To enforce sleep by means of pills and potions is, of course, quite wrong, and only leads to further harm. To persuade priceless possession to return to us, we must change our way of life: the last meal of the day should be taken as early as possible and should consist of easily digested foods. Also, we must forget the busy world and rid ourselves of the excitements of the day gone by, and to this end, a walk down a peaceful country lane, inhaling the pure air and giving attention to the flowers by the wayside, the hum of bees, the chirp of birds in short, all the little “big” things we were so far removed from during the day — will settle our thoughts and direct them away from the sleep-preventing fears, worries and business considerations we brought home with us.

Of course, the beauty and stillness of a country lane is not always at our disposal and we might have to make do vvith a quiet side street in town, or the park, or a good book at the fireside.

Whatever the solution, it will be more satisfactory even if less convenient than having recourse to artificial sleep-promotion by chemical means. It will only throw us into a deep, dreamless stupor, into morbid unconsciousness, rather than peaceful slumber, and the awakening will be rude: where is the vigor, the feeling of new life you expect from a “deep and dreamless” sleep? And the longer you take these drugs, the harder you will find it to induce natural sleep. Drugless sleeping aids are a different proposition altogether; they strengthen and calm the nerves and bring back the sleep naturally. Passiflora, Aven sativa or the wellknown “Sleep-well Drops” taken in orange blossom tea sweetened with honey, will be found to do just that.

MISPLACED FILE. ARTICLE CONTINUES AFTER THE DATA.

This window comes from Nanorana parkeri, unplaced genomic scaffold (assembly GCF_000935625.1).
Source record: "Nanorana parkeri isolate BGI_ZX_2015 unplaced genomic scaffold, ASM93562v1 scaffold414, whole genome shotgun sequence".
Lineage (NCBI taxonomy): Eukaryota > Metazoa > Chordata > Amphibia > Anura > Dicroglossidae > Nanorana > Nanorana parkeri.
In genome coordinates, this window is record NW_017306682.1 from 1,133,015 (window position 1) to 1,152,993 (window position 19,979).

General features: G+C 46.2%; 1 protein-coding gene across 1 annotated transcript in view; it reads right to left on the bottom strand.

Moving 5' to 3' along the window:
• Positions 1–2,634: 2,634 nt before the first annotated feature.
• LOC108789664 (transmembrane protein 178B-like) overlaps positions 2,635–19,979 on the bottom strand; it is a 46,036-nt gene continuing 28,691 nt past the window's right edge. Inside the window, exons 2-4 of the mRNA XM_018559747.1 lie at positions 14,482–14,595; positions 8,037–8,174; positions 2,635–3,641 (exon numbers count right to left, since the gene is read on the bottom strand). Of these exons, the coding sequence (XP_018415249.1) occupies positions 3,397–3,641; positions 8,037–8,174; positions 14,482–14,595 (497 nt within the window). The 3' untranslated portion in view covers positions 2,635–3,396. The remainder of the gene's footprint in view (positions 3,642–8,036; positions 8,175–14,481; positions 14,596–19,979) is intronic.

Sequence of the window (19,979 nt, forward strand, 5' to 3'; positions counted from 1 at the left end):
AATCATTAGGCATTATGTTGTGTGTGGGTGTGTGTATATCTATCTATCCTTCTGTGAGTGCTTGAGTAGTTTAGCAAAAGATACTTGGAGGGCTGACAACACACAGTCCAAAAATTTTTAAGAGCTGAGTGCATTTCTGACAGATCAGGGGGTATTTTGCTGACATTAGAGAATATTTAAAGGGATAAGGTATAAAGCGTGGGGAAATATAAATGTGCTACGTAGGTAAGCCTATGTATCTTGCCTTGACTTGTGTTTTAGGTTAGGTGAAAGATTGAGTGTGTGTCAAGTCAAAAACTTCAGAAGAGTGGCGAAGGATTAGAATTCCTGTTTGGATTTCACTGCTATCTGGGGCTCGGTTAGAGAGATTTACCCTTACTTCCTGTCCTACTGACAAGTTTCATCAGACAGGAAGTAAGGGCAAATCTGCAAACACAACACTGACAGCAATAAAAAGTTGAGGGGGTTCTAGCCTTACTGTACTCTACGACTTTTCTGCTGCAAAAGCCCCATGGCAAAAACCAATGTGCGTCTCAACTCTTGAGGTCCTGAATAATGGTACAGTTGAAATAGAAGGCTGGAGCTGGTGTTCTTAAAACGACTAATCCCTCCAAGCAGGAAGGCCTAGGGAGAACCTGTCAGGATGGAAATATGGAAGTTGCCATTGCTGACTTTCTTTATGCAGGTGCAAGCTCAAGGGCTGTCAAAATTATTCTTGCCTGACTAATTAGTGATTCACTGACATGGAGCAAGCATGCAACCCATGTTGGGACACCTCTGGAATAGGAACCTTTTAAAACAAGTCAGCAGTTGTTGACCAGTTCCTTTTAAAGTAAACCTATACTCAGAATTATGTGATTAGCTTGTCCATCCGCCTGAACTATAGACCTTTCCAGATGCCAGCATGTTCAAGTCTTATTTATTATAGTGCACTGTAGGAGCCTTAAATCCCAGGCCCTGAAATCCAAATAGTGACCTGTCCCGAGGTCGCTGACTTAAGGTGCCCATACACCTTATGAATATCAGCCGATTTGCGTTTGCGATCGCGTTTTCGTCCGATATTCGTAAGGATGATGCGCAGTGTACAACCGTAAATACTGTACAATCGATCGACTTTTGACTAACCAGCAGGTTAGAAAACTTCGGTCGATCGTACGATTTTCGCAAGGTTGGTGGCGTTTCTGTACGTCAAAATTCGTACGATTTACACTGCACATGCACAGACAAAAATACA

The “Organ Clock”

It is a more or less established fact that the irregular awakening from sleep at a certain hour is due to the dysffinction of a certain organ. The Chinese have always been masters in diagnosing such dysfunctions and the bulk of the knowledge we have on this subject has come from them although many doctors and nurses, etc., with good powers of observation, have long known that chronic awakening between I and 3 a.m. had to be interpreted as arising from the dysfunction of the liver.

The Chinese, however, knew that to be a fact more than 1000 years ago and, according to them, it is during this period that the liver is at the peak of its activity. Every hospital nurse will confirm, that gallstone colics occur predominantly between 11 P.M. and 1 A.M., which fits in with the “organ clock” of the Chinese, which shows that the production of gall reaches its maximum just during this period. We are also told and have been able to verify this ourselves that the specific organ remedy displays its geatest effect, when it is given during the organ time.

Other organs have also their set periods, during which they reach the height of their function. When the sleep is thus interrupted by any one organ, we shall remember that this is the opportunity for a therapeutic counterattack and take the remedy applicable to the organ voicing its grumbles! When we have satisfied these, it will no doubt, let us once again enjoy an undisturbed night, the value of which will by now be clear to everybody.